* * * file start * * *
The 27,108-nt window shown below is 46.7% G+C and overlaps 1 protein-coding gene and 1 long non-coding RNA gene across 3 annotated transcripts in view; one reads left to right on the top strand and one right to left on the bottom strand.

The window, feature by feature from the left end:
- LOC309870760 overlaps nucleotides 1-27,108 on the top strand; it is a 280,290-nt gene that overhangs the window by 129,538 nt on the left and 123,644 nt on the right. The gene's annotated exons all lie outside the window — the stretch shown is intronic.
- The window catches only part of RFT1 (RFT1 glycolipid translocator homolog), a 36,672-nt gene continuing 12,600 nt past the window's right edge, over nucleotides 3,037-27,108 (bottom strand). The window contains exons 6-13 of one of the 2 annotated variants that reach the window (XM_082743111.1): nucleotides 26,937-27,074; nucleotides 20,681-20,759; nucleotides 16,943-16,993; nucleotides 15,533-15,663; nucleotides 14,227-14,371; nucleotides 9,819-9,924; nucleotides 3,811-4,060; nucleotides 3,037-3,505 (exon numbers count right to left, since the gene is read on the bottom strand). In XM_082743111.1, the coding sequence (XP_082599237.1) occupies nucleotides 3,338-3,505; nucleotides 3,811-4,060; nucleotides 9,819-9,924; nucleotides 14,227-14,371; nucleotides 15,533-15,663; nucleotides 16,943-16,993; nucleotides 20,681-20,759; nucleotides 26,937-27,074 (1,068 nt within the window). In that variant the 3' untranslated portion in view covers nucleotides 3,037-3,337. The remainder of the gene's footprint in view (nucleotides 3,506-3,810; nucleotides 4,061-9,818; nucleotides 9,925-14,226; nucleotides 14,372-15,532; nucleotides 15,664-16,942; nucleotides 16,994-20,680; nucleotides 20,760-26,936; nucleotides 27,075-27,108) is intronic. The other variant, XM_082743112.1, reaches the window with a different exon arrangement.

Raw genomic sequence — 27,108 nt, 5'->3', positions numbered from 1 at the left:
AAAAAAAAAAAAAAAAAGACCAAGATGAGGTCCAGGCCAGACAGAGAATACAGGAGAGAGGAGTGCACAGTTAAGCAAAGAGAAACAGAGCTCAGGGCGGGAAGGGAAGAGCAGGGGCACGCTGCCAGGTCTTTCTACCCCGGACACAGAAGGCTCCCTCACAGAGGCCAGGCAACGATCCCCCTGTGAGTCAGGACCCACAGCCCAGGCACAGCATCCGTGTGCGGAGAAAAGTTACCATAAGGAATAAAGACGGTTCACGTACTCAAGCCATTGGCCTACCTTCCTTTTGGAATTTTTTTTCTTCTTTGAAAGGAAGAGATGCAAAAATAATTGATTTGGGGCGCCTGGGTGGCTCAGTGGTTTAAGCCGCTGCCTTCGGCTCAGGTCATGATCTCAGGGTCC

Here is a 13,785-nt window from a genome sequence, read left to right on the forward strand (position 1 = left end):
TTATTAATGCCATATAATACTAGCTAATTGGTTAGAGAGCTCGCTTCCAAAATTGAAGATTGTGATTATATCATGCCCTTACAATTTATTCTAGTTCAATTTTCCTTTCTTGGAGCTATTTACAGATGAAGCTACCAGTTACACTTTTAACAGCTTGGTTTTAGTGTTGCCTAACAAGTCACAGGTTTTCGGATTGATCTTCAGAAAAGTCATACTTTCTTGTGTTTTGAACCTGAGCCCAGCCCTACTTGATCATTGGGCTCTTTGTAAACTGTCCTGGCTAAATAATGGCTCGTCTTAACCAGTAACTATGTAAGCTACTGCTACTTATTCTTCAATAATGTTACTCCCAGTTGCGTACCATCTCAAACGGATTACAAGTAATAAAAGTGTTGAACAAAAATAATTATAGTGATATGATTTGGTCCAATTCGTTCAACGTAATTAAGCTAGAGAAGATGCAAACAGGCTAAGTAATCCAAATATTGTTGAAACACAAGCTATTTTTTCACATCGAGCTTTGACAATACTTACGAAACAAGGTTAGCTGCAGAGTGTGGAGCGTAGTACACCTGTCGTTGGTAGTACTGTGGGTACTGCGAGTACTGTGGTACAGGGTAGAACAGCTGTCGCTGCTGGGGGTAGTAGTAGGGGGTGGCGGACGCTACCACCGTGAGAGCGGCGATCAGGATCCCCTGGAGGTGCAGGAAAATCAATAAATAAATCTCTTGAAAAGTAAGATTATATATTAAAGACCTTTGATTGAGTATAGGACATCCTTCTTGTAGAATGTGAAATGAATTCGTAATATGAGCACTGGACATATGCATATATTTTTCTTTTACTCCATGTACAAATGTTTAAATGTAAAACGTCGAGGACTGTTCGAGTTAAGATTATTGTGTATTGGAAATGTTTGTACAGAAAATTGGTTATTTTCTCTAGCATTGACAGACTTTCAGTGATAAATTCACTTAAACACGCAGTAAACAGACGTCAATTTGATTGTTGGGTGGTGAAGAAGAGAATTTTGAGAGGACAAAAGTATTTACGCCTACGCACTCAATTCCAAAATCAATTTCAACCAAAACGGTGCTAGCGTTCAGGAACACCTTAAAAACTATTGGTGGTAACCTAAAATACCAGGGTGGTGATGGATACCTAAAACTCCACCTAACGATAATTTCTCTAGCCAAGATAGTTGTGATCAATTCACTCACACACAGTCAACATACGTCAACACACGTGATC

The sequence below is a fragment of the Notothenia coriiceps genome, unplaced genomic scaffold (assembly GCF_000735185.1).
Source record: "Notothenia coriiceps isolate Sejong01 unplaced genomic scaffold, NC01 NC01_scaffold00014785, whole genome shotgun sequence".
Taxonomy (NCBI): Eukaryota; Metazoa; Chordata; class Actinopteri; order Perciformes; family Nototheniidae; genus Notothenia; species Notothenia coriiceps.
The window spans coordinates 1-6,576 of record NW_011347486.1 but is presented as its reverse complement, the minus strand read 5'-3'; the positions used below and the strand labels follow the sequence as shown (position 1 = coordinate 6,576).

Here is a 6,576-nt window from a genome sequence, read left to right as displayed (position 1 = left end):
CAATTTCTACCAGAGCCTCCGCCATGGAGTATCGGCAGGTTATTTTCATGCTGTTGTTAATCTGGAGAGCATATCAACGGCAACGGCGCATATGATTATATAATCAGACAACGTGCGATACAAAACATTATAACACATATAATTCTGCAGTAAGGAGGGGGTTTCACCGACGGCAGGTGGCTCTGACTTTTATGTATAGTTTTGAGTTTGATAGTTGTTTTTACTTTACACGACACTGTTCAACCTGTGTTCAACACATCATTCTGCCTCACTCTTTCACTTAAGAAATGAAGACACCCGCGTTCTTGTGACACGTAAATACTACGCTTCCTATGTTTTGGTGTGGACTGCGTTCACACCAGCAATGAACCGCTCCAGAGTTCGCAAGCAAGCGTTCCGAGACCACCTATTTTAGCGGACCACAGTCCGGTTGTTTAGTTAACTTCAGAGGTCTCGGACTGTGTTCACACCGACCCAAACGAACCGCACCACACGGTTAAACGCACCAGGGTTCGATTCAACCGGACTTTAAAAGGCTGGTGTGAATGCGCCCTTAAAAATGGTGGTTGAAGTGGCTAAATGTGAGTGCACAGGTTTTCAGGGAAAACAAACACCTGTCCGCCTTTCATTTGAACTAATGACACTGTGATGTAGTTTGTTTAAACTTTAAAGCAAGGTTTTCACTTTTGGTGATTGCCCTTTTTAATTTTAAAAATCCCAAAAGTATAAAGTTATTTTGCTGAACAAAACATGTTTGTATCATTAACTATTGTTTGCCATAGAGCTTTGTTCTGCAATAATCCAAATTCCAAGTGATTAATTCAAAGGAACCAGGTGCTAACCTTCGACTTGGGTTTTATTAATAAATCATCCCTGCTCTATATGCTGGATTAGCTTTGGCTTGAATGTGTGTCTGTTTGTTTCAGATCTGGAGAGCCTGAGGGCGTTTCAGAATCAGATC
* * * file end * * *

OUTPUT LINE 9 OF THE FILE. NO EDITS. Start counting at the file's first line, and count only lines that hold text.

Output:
The sequence below is a fragment of the Notothenia coriiceps genome, unplaced genomic scaffold (assembly GCF_000735185.1).